No! I am the one saying government has now completely become corrupt!
I mean, before I rail at you to buy Republic Lost, how about I use an example he uses.
Look at the election of 1912, the Woodrow Wilson election. Read up on the Gilded Age, the "old guard" Republicans that Teddy Roosevelt fought (and won, and then lost to), the progressive (NOT liberal... progressive) movement.
Either way, if your goal is to ultimately reduce the size of government, you need people in whose incentive it is to reduce the size of government, or who are listening to citizens who want smaller government.
But neither of those are going to get to power, if the path to power is access.
Please, please PLEASE watch that link. Let's discuss it, openly.
It literally boggles my mind that you can sit here and read about corporations misusing and misappropriating government money and nod your head, saying, "Yup. What'd I tell you. Can't trust that government with money." It's like the corporations behind it haven't even entered your mindspace.
When, before I regret asking and turn this into another lolbertarian thread, do corporations take any responsibility at all for the what they do? How does corporations fucking around with lobbyists and money having anything to do with the size of the government? Why are you so full of shit?
Molecule, please, it isn't about Timex or brettmcd or liberals or conservatives or libertarians yelling at each other.
The FIRST step. The absolutely first step to making government respond to the will of the people is to make them stop responding exclusively to the will of the campaign donors.
Please please please watch the link. Please consider buying Republic Lost ($13! On kindle! That's like 4 Starbucks.) There are solutions, no doubt imperfect solutions, but solutions that are agreeable to left and right. Because left and right are both losing.
No, it's called "robotics". Humans will fiddle the books. You can reduce it with proper transparency measures, but the concept that ONLY slashing the services you disprove of can improve things is typical Randroid nonsense.
You're also all in favour of corporate corruption without size limits THERE as well, of course.
It's not "libertarian" in the slightest, it's plain old right wing Corporatist.
Jakub - If the ideas are good and important, then they'll be shouted out and spread widely, not sold as a book.
Which is why I'm spreading them, and shouting them out.
They're not sexy ideas, they're not slogans, they're complex ideas that need a book to flesh them out - and even the author concedes they're not perfect.
But they're SO much better than what is happening now, they're the step in the right direction. They give us a foundation on which to build.
And we need everyone to shout them. Please consider joining Humans Take Congress, or create your own group - just for republicans or libertarians or whoever you associate with. A group that says "hey, Bush had 6 years in which he and his Republican Congress and Republican Supreme Court could repeal Roe v. Wade. They could have repealed subsidies to all sorts of industries like oil and gas and industrial farm that don't need them. But he won't, and neither will Barack, because it is not the will of the campaign donors. So let's take over the primaries, or nominate our own candidates, or take over the state legislatures to force a Convention on the constitution."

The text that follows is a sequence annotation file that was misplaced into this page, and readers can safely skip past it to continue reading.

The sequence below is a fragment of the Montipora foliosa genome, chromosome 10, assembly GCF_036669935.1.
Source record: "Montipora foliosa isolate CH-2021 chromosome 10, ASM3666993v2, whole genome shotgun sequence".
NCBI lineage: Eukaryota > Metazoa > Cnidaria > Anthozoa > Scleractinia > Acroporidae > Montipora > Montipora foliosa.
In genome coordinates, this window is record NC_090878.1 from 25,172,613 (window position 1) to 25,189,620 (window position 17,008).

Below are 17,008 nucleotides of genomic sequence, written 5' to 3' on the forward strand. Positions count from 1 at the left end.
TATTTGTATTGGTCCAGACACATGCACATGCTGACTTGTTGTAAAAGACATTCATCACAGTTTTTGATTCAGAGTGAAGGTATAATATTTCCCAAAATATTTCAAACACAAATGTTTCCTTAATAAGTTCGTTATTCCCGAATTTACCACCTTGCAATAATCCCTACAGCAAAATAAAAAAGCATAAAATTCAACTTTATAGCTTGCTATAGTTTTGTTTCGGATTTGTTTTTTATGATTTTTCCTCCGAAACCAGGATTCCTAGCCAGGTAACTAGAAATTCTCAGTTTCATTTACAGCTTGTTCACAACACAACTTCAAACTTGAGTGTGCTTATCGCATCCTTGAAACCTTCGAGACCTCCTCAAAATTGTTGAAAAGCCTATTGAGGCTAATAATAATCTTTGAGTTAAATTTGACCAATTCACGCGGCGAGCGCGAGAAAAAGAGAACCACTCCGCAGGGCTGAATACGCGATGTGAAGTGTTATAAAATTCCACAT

He really has 4 different ways to go about this and explains how this affects everyone.
Tea Party and Occupy are just the Right and Left versions of "we're getting fucked by fatcats". They have different views on how to fix things, but they're the same identical feeling.
We are on the verge of something. It needs everyone to buy in and make Congress American. Not corporate.
You know, Molecule, normally I'd be with you. I haven't posted here much recently (though I admit I lurked), and I'm sure I'd normally engage Timex or brettmcd or Dawn Falcon.
But this really isn't about them.
And they do have the right to believe in minimal government. They see the horrible problems government has caused in recent years, and their solution is different from yours.
But neither liberals, conservatives, nor libertarians will see any progress until the stranglehold on campaign finance is fixed.
As good as they are at heart, as well intentioned as they are, Congressmen need to be re-elected, and thus every decision they make, every issue they support, they think of all the donors on either side of that issue. Because they believe they can't get re-elected without money - and recent history proves them right.
But we can co-opt this process. Once we fix campaign finance reform, and reduce or even remove the undue influence of megamoney, then we can argue left, right, libertarian. We can argue whether the solution to our current problems is big government, small government, no government, whether black people are allowed to run for president and whether or not gays can openly serve in the military.
Until then, we are just literally spinning our wheels.
Once politicians are dependent upon re-election from vouchers from individual voters ($50 voucher per person, $100 private donation allowed), then they'll start listening to their voters because that's the way to get re-elected. So if your issue is more regulation, they will listen to the people who want more regulation. If your issue is small government, they will listen to those.
But right now, their issues are Archer Daniels Midland, Exxon, Microsoft, Google, MSNBC, News Corp, GE, GM, Lockheed Martin, the Koch brothers and George Soros.
I'm sorry to add to the preceding wall of text, but here's how it works. Here's a fairly recent example:
Microsoft launches Windows 95. It's huge, has huge advertising, huge publicity. The government has never regulated or stepped into the computer industry. But Windows 95 is BIG and Microsoft has become huge.
Government steps in to start regulating. Not because the industry needs it, but because the reps from the Washington State area know that they will shortly after come into huge sums of cash from lobbyists hired by Microsoft. This helps them ensure re-election.